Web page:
Before the pandemic, kids were rebellious sometimes; they will be afterwards too. Before, marriages grew raw, and people got divorced; afterward they will as well.  Before the pandemic, people died; and they will die afterward too. Before the pandemic the rich got richer and the poor suffered; afterward that sadly won’t likely change either.

As kids, we wait to grow up and then do what we want.  As single people we sometimes wait to be married.  As young adults, we wait to get a real job. As working adults, we wait for vacation time and maybe retirement.  Worldly waiting, in a way, is just passing time, hoping it will be different, or better, around the next corner.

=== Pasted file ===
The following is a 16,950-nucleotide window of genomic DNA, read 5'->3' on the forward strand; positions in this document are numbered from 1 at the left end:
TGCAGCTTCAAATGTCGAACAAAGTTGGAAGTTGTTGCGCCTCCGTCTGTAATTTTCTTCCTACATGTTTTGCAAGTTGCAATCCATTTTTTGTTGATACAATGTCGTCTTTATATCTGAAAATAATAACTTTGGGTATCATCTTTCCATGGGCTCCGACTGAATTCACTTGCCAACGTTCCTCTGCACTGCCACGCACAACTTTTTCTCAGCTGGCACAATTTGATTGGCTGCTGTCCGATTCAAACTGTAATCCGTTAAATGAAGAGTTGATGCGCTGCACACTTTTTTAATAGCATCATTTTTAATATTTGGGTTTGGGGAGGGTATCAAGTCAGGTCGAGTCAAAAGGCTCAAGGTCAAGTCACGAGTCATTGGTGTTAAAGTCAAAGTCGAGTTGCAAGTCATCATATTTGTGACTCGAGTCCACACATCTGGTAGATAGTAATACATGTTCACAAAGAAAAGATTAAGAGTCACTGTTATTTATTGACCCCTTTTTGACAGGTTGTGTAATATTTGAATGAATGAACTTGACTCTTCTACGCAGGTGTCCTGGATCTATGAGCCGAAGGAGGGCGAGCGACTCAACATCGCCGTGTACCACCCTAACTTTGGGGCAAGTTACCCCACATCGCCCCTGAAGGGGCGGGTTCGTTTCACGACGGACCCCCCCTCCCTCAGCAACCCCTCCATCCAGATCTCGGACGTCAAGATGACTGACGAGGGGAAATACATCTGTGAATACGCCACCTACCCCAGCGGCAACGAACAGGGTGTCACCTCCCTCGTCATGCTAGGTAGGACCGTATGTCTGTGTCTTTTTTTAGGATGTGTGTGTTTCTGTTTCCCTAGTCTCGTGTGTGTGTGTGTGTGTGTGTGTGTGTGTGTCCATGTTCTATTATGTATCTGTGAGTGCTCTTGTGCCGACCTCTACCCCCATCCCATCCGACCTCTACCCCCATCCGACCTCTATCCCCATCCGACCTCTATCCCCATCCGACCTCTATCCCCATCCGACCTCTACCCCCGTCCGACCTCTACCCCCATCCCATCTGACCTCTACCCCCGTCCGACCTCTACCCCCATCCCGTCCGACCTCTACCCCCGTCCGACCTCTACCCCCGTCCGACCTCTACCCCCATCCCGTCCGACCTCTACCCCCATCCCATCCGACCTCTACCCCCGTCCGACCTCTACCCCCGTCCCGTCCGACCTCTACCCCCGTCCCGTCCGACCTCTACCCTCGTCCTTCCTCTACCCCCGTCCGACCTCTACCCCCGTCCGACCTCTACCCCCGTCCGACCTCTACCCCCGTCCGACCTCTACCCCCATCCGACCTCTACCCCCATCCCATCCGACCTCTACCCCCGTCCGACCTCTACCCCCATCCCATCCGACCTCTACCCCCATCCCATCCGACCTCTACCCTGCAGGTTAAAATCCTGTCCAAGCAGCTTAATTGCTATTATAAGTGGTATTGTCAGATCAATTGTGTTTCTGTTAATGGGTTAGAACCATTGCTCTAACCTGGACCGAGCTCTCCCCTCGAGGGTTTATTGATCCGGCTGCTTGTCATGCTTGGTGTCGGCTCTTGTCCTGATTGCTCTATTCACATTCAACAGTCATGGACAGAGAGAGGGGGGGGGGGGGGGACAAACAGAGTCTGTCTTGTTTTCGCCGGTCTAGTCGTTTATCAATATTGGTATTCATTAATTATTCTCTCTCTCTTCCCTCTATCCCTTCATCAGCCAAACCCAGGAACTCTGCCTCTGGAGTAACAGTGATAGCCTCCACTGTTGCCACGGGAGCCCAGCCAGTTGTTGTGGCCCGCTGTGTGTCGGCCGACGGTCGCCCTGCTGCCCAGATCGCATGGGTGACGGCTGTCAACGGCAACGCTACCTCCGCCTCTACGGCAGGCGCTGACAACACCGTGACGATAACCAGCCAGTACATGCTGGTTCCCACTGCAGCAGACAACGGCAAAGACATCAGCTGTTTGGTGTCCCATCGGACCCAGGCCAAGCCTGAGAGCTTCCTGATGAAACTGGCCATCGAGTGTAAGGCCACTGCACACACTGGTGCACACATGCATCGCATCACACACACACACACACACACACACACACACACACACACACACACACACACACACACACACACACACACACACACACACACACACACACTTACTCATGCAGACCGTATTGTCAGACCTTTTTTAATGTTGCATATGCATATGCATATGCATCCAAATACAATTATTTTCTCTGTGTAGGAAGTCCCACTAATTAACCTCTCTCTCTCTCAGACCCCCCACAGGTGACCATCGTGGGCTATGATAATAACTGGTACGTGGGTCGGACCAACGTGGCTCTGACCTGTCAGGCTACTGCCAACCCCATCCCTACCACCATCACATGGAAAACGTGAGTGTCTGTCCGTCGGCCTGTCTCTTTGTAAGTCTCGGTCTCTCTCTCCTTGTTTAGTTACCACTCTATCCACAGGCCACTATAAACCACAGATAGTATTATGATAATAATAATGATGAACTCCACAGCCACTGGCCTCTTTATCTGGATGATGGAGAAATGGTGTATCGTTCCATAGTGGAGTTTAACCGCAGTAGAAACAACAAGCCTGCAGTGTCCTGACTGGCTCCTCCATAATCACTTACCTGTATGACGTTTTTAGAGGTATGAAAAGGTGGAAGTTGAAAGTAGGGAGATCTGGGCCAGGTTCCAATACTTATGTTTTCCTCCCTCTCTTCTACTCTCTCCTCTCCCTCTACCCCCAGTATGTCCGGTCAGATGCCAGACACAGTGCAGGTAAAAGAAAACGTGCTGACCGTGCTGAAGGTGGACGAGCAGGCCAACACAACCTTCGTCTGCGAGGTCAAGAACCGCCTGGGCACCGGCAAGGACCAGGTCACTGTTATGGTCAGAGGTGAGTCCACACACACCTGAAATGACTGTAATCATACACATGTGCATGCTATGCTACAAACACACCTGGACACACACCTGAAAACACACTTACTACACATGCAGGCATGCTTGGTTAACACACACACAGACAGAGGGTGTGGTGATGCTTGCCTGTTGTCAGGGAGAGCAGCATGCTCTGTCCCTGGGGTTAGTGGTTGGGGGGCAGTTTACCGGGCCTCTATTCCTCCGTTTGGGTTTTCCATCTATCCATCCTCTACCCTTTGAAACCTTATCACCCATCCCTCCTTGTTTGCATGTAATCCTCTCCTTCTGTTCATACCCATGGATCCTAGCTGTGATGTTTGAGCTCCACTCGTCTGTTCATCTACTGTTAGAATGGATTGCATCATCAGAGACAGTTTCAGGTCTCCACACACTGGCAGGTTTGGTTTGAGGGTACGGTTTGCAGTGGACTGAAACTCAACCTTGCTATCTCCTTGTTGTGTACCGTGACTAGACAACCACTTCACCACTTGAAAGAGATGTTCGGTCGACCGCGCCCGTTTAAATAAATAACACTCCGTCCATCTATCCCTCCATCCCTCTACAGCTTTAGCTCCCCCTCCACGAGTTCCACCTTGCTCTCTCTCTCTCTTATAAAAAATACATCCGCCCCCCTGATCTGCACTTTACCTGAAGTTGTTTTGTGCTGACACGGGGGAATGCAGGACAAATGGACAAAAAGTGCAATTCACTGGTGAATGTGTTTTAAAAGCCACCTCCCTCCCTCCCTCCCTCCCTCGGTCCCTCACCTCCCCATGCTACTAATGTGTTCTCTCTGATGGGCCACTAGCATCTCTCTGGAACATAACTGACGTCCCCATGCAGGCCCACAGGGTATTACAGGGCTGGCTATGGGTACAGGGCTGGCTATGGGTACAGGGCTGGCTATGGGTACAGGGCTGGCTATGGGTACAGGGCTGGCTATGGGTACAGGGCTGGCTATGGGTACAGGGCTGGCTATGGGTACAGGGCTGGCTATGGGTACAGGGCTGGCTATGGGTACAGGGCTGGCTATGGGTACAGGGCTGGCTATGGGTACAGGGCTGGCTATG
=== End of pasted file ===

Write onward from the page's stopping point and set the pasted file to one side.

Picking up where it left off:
But what we really need still eludes us. What we must ultimately have still is not there. The longer we wait, the less we are enthralled by what we have been hanging on for….

So the Psalmist writes: There are many who say, “Who will show us some good? Lift up the light of your face upon us, O Lord!” (Ps. 4:6)  Who will give us at last what is lasting, what is worth waiting for?

…Eleven times within the eleven verses of our Gospel today, Jesus uses the word give, or gave, or given.  

    GIVE is a grace word. 

St. Paul tells us again and again that it is by grace that we have been saved.  We didn’t deserve it.  We didn’t work for it.  We didn’t earn by our patience.  It’s all gift – and it’s all gift only in Jesus Christ Who is the Giver.  

Jesus was given into the world in order to give.  The Father gave Him authority over all flesh – that’s over every human being in the whole world, in all of history, none excluded.  His authority has this purpose: that Jesus shall give eternal life to every person whom the Father has given to Him.